Leading those who led us: GenX managers and Baby Boomer employees

I was 29 when I landed my first director-level position. I had been at my previous employer since I graduated college and now was in a new organization in an industry I knew nothing about. It was the first time I was going to be managing a budget and people. I was the youngest person on my team with the least amount of industry experience and I was the one in charge. Cue the freak-out.

That was nearly 15 years ago. In today’s workplace, career paths are rarely linear–they regularly zig, zag, stop, start and switch. The result is a workforce as diverse as it’s ever been in terms of people’s age, skills and experience.

Think managing someone older or more experience is awkward? It doesn’t have to be.

If you’re a GenX manager, this can mean supervising Baby Boomer employees that are older and may be more experienced than yourself. That can be complicated for all involved. Maybe your employee is questioning your ability to lead based on your age or years of experience. Maybe you feel awkward giving feedback to someone who has been with your organization for decades. I sure did.

Though every person is different, there are some generational considerations to keep in mind as you interact with your Boomer employees.


The Baby Boomer generation is a very close second to Millennials in terms of size at about 75 million people. Their sheer size bred a spirit of competition that many Boomers learned to thrive on, and which continues to serve them well in a modern workplace that favors a more collaborative approach. Boomers are also motivated by recognition—title, rank , etc. mean something to this group. They love to work hard and they work best when they feel that there is real purpose in the work they do.

GenX managers can leverage these strengths. Invite your Boomers to share their knowledge with your team, even running point on projects that play to their strengths. Asking your seasoned vets to mentor newer team members is a win-win; your less-experienced employees will benefit from additional guidance and your Boomers will feel trusted and valued.

Work style

Boomers and GenX-ers are both known for working hard, but their approaches and work styles can look pretty different. Boomers came of age in a workplace that valued seat/face time, throughput and productivity. Generation X turned that on its ear as they sought greater flexibility and work/life integration—both realized through advances in technology.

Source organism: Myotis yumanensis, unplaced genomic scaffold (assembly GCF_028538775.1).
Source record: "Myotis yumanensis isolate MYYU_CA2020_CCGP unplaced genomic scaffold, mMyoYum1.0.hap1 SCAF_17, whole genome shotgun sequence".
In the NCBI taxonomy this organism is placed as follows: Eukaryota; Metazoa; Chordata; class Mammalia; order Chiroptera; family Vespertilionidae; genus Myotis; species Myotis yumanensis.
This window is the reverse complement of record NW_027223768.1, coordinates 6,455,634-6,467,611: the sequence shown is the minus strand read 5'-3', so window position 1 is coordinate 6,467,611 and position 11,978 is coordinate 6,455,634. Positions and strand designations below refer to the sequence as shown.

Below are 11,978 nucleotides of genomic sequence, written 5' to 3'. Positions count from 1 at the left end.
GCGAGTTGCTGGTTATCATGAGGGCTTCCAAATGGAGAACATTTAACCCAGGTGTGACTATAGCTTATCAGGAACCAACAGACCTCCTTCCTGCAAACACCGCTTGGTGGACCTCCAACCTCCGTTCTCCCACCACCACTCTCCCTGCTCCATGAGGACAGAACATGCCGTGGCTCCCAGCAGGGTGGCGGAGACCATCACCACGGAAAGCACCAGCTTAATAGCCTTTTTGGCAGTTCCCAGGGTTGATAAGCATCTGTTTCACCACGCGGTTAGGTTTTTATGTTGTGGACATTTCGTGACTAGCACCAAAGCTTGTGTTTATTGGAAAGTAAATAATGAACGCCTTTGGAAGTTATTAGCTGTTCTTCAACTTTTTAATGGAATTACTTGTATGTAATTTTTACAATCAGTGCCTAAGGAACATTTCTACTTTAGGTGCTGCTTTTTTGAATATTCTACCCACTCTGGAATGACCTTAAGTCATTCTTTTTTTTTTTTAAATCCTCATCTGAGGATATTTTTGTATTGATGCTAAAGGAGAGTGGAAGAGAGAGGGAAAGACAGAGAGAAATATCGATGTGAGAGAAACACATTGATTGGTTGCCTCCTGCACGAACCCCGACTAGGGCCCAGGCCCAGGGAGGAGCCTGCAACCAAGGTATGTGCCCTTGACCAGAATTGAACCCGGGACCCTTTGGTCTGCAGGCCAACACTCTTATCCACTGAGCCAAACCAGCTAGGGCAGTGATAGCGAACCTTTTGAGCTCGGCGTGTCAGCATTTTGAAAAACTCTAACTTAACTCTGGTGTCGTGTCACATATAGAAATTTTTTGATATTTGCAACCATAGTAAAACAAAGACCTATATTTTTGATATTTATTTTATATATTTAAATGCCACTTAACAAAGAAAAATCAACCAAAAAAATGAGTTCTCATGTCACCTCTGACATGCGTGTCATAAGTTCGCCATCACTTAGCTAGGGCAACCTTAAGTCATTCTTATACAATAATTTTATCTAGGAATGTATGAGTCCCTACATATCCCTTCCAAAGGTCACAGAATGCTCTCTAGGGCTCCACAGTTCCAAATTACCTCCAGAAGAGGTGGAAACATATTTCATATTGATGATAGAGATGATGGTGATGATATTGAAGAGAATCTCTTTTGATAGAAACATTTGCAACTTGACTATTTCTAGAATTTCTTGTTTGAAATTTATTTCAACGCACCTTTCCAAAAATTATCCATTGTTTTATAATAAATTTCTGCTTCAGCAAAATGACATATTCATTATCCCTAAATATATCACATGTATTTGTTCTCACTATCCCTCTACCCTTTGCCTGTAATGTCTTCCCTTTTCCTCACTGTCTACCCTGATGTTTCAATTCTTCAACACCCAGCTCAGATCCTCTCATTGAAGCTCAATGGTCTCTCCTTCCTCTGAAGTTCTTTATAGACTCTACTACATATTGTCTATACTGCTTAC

For GenX managers of Boomer employees, you may want to add a little more structure and consistency to the way you run your team. Standing meetings and regular reporting work well for this group.

Also, don’t assume that your Boomers scoff at, or even fear technology. Give your Boomer team members opportunities to get exposed to new tools and skills that can make them more efficient and effective.


Unlike Millennials, Generation Z and even some of Generation X, Baby Boomers do not require frequent feedback. In comparison to other generations, Boomer prefer infrequent, formal feedback (e.g. standing progress meetings, performance evaluations, etc.) They also prefer to communicate face-to-face as well as by phone.

Advice for GenX bosses: adjust your style. That’s not just for your Boomer employees, that’s for any member of your team. It’s your job as a leader to get the best out of your employees and set them up for success. So if that means talking on the telephone even though you’d much rather email, or having more meetings than you’d like because that’s what your people are responding to, that’s what you do.

Don’t make it weird

Boomers get it. You’re the boss. Org charts matter to this generation. They understand hierarchy. You don’t have to have an awkward conversation about age differences or years of experience. Don’t feel you have to show off or have to prove something. Just be a good boss.

Good leadership isn’t generation-specific. The characteristics of Generation X and Baby Boomers are pretty complementary, and it’s up to you as a leader to allow your team members to play to their strengths. Enjoy and encourage the diverse perspectives, knowledge and skills of your multi-generational team.

Fellow GenX managers, what’s been your experience managing Boomers? Awkward or awesome? Boomers–what’s it like on the other side of the table? Share your feedback in the comments.

One comment

  1. Another thoughtful piece and right on the money. A good manager recognizes each team member’s life style and working style and appreciates their strengths.

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